Multiple matings give stronger poultry chicks

Multiple matings by breeding hens could result in more disease-resistant chicks than from single matings, according to new research from the University of East Anglia.

Researchers studied red junglefowl – the wild ancestor of the domestic chicken – in a collaborative project with the Universities of Oxford, Stockholm and Linköping.

Findings published in the journal Proceedings of the Royal Society B reveal that mating with different males helps females produce offspring that are more resistant to diseases.

This is down to “cryptic female choice” – where an internal mechanism in their reproductive tract favours the sperm from males that are most genetically different to them.

Prof David S Richardson, from UEA’s school of Biological Sciences, said: “Our research has shown that the females don’t need to choose between males to produce the most healthy offspring. Rather by mating with multiple males, they allow their internal choice mechanism to favour the most genetically different sperm.”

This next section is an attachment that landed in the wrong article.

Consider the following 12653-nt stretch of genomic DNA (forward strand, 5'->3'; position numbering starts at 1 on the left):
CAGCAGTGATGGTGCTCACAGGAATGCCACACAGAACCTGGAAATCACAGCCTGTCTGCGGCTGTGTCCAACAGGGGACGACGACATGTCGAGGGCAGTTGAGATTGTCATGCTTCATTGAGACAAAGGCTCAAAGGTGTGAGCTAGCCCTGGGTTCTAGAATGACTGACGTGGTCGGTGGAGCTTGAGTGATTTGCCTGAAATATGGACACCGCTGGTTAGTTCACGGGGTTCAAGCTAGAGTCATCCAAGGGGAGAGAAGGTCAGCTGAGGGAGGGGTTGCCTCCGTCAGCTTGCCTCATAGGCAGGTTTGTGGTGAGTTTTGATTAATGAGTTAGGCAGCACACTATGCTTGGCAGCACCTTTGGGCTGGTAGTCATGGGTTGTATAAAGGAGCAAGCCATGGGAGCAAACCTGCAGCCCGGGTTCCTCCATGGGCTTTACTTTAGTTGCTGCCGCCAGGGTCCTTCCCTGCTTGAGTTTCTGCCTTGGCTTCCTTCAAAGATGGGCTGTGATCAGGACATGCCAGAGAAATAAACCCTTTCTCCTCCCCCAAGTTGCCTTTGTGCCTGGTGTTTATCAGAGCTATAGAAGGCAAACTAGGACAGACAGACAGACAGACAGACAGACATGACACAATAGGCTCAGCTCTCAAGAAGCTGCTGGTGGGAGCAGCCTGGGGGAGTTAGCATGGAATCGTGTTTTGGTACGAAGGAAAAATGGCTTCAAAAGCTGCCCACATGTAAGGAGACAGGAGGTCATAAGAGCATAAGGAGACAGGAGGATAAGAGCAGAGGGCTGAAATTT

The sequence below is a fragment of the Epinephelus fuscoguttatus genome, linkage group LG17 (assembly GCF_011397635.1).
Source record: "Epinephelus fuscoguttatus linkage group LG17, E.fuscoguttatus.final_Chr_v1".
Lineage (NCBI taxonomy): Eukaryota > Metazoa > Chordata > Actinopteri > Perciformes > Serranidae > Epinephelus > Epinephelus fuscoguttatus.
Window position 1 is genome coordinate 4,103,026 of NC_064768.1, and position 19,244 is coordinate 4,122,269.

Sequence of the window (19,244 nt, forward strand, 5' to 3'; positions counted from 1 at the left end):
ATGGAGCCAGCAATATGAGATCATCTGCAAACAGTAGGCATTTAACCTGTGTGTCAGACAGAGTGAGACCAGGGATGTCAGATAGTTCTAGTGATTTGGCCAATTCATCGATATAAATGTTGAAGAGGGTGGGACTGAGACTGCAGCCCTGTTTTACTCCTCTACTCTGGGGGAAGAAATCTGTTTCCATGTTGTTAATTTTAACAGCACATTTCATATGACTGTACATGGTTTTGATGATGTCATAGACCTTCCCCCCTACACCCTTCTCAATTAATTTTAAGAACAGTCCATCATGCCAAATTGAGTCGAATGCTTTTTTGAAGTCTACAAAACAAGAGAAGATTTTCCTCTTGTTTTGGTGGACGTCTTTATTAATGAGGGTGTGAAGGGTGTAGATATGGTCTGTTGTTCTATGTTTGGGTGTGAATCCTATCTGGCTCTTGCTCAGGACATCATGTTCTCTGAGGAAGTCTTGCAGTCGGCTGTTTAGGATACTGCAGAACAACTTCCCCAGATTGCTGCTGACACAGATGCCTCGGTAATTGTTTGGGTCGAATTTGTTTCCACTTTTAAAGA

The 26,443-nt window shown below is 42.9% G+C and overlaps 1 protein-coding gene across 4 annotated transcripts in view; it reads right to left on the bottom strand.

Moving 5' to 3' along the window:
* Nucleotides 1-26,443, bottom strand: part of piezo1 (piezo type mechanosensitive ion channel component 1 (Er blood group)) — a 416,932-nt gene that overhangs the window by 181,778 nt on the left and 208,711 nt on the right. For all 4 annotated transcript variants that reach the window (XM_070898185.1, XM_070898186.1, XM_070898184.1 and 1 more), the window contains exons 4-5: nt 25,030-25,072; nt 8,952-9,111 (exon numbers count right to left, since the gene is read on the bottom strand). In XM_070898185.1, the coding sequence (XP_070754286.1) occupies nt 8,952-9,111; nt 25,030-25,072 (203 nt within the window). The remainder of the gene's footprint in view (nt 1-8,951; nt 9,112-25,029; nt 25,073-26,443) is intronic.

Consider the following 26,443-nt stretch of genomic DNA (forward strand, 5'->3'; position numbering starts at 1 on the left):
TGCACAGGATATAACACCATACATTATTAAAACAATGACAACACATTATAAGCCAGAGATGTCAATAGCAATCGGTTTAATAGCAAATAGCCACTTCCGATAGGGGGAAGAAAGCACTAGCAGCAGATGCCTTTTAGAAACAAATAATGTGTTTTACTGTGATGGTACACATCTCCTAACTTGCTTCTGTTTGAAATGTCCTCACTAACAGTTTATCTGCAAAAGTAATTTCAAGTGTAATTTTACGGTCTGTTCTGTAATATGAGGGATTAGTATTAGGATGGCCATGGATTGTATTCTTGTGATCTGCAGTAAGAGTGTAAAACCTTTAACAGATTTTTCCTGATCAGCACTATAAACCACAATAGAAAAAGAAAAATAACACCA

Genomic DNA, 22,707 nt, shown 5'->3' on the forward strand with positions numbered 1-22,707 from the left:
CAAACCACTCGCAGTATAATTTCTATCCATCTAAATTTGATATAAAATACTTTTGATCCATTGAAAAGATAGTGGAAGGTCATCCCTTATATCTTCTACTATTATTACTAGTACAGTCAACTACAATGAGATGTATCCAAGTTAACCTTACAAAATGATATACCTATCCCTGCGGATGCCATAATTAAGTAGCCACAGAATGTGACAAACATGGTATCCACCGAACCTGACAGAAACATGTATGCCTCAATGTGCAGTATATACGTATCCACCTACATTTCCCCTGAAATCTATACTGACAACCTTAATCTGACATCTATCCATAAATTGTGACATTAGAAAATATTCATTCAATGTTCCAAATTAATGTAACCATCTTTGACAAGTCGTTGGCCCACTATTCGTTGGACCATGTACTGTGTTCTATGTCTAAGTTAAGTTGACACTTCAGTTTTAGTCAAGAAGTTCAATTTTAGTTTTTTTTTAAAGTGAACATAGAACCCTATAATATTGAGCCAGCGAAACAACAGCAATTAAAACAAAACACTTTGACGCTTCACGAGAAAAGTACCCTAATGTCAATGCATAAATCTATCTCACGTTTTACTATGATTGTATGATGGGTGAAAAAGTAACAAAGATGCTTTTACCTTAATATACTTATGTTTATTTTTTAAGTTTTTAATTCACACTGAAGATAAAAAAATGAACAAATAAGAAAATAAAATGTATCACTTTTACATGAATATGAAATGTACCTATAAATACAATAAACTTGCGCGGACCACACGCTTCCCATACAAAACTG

The genes in question (Major Histocompatibility Complex) play a key role in detecting and fighting infections. By biasing fertilisation in favour of MHC-dissimilar males, females increase the diversity of MHC within their offspring, providing them with better disease resistance.

The findings could be important for animal breeders, as well as conservation projects, although the research also found that the effect observed in natural matings was lost during artificial insemination.

“This is because the effect appears to require the subconscious female assessment of the male by some cue during actual mating,” said Prof Richardson. “So having correct cues during mating, perhaps the smell of the male, can affect a females’ chances of being fertilised. And the cues from different males may not work equally well on different females.”

The research follows similar work by Oxford and Stockholm Universities in 2011, which showed hens had the ability to eject the sperm of subordinate males in favour of more assertive males.

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